Spain election: Conservatives win but fall short of majority
The center-right Popular Party has beaten Prime Minister Pedro Sanchez' Socialists but will need several junior parties to govern
Spain's opposition right-wing Popular Party (PP) won Sunday's snap general election, with over 99.8% of the votes counted, but was set to fall short of a parliamentary majority.
The PP and Prime Minister Pedro Sanchez' Socialists (PSOE) had 33% and 31.7% shares of the vote respectively, the results showed.
This would give the PP, under leader Alberto Nunez Feijoo, 136 seats in the 350-seat lower chamber, the Congress of Deputies, and the Socialists 122 seats.
Parties now look to form coalition government
The PP now requires support from several junior parties to achieve a governing majority of 176 seats, so the result is likely to produce weeks of political jockeying.
The far-right Vox, which offered to partner with the PP was projected to win 33 seats. But with 169 seats, the PP would still be seven seats short.
But if that partnership is later confirmed, along with a third party, it would be the first time a far-right party had entered government in Spain since Francisco Franco's dictatorship ended in the 1970s.
The radical left-wing Sumar, which brought together 15 small leftist parties and backed the Socialists, won 31 seats, giving their alliance just 153 seats.
The remaining parties are mostly region-specific. The two Catalan pro-independence parties, who voted to support a Sanchez-lead government before, saw their number of seats fall, but may still play the role of kingmaker if Sanchez tries to stay on as prime minister.
Sanchez and Feijoo both claim victory
The PP leader told supporters in Madrid on Sunday evening that his party would now try to form a government.
"As the candidate of the party that won the most seats, I believe it is my duty to try to form a government," Feijoo said.
He asked that "no one fall into the temptation of blocking the formation of a new government," adding that Spain did not need a period of uncertainty.
Sanchez was also celebrating the result from the balcony of his party headquarters late Sunday, as the Socialists had won more seats and a higher percentage of the votes than in the 2019 election.
He told supporters that the projected win of the conservative and far-right block had failed.
"The backward-looking bloc, which proposed a total repeal of all the progress we have made over the last four years, has failed," he told supporters.
"The regressive block made up of the Popular Party and Vox were beaten."
"There are many more who want Spain to keep advancing than those who want to step backward," Sanchez added.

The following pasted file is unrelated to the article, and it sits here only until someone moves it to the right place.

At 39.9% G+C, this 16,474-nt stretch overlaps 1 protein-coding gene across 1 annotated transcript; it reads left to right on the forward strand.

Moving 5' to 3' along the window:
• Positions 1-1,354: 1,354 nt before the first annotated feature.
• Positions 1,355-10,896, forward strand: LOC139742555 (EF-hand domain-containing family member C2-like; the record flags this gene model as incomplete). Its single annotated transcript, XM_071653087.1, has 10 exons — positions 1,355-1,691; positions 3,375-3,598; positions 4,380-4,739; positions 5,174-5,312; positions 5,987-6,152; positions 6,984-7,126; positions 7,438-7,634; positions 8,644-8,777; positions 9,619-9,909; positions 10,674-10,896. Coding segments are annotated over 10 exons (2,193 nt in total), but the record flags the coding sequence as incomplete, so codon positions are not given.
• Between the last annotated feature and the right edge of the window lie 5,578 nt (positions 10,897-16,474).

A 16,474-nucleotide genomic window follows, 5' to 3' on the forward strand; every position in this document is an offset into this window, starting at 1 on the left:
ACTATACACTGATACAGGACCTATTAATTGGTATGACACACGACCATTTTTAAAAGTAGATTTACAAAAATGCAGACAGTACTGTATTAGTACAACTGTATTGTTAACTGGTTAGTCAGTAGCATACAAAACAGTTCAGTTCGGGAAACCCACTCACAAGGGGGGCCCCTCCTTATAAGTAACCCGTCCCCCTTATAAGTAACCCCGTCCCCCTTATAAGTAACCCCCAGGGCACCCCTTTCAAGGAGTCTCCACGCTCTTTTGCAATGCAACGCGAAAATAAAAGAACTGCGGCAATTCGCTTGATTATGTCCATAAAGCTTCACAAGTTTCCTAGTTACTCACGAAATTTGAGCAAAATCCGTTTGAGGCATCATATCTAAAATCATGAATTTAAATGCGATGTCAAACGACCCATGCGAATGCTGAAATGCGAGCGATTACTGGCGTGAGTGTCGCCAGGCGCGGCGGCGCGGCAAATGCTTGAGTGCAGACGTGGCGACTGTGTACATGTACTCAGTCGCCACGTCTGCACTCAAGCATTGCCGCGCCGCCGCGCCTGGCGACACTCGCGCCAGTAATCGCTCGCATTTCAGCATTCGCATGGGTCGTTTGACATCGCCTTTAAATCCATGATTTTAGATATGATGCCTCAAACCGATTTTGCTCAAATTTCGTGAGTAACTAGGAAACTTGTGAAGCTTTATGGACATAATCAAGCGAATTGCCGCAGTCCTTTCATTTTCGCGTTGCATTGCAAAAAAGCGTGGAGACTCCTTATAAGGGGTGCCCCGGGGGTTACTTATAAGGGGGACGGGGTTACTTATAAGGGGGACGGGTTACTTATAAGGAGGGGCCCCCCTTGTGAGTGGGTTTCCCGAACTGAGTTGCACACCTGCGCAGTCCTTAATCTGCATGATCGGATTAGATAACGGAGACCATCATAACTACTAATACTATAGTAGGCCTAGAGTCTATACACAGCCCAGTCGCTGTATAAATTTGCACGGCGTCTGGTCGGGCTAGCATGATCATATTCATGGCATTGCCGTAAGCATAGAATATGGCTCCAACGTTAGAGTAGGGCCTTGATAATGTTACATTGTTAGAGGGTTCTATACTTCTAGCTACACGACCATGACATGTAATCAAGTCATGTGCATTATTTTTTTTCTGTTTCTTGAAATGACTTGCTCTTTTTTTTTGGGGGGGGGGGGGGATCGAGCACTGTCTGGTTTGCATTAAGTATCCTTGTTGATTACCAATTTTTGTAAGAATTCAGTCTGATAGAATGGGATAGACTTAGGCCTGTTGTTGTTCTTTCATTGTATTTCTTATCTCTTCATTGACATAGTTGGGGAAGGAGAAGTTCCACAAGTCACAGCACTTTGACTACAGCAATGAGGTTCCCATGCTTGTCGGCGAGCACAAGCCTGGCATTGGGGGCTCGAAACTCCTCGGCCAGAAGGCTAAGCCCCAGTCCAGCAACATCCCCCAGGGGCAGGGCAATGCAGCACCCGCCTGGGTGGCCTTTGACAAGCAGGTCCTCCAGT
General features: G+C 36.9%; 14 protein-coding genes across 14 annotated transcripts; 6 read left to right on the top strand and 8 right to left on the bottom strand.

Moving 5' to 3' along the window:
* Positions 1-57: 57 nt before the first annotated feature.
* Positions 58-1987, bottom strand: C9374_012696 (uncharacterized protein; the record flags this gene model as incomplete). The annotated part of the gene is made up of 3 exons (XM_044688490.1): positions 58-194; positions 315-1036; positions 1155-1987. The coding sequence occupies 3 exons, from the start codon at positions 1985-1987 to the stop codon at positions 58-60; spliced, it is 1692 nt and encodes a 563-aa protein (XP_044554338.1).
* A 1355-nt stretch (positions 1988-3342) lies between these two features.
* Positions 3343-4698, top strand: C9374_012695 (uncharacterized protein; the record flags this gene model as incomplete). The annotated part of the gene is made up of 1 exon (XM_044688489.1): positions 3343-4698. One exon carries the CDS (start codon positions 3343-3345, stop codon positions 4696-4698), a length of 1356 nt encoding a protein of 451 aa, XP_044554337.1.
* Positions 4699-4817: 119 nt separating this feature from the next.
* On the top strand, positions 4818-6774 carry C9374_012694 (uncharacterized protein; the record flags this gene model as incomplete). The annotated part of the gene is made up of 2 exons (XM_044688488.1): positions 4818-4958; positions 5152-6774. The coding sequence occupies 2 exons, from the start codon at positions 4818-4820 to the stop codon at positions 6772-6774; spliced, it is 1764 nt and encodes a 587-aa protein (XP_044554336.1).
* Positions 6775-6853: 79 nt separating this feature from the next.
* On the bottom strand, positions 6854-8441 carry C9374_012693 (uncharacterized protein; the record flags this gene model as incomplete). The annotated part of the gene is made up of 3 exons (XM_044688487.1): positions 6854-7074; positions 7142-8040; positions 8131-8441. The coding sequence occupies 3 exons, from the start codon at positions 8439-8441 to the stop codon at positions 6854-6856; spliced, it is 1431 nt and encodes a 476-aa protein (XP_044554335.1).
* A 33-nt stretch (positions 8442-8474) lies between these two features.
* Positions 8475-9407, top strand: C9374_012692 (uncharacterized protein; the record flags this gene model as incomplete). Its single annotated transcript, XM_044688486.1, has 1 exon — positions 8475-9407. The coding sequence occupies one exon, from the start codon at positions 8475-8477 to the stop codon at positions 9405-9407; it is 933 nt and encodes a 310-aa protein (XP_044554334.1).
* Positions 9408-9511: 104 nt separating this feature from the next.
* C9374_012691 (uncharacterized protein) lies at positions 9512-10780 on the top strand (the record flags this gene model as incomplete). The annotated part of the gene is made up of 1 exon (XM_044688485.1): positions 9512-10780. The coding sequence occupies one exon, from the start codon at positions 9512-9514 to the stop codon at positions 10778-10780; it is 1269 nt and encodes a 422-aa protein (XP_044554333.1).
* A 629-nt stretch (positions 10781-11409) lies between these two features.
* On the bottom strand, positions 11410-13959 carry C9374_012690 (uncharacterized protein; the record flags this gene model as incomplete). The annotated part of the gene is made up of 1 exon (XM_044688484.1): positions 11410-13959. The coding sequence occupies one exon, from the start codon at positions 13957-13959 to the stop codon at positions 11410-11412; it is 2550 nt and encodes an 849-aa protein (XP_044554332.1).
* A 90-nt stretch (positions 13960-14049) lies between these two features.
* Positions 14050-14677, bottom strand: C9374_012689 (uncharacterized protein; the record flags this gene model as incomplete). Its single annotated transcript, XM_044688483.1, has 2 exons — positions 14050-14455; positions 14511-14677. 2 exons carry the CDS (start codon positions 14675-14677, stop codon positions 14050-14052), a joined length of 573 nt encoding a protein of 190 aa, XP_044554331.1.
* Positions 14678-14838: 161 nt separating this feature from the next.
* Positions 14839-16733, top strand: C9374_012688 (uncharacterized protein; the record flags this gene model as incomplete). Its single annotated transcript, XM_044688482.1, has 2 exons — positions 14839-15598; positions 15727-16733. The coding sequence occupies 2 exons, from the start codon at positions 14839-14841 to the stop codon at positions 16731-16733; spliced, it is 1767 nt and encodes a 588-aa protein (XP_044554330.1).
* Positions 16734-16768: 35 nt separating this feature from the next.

Why did Spain hold a snap election?
Sanchez called the election early after the left took a drubbing in local elections in May
The vote has originally been scheduled for December. but his gamble to wrong-foot his opponents appears to have backfired.
The election took place just three weeks after Spain took over the rotating presidency of the European Union and the PP's win is a fresh blow to the European left after similar moves in other EU countries — Sweden, Finland and Italy.
The election also took place at the height of summer, when a significant number of voters may be away from their usual polling locations due to vacations and on the tail of a month of heat waves.
Officials, however, still expected a 70% turnout.
A record number, 2.47 million, of the 37.5 million registered voters cast an absentee ballot even before the polls opened
Minor party poised to play kingmaker
Pre-election polls had predicted a larger majority for the PP but that it would have to depend on Vox's support to form a government.
Nunez Feijoo now needs to negotiate with much smaller parties to try to reach the 176 target.
In an interview published on Friday by El Mundo, Feijoo stated that a candidate should not disclose their alliances just two days before an election. He added a government with Vox "is not ideal."
However, PP and Vox have already teamed up to govern in dozens of regions and cities since local elections in May.
Support for the anti-Islam, anti-feminist party is on the wane. In the last election in November 2019, Vox won 52 seats. If Sunday evening's voter surveys are correct, it could receive two-thirds of that number in this election.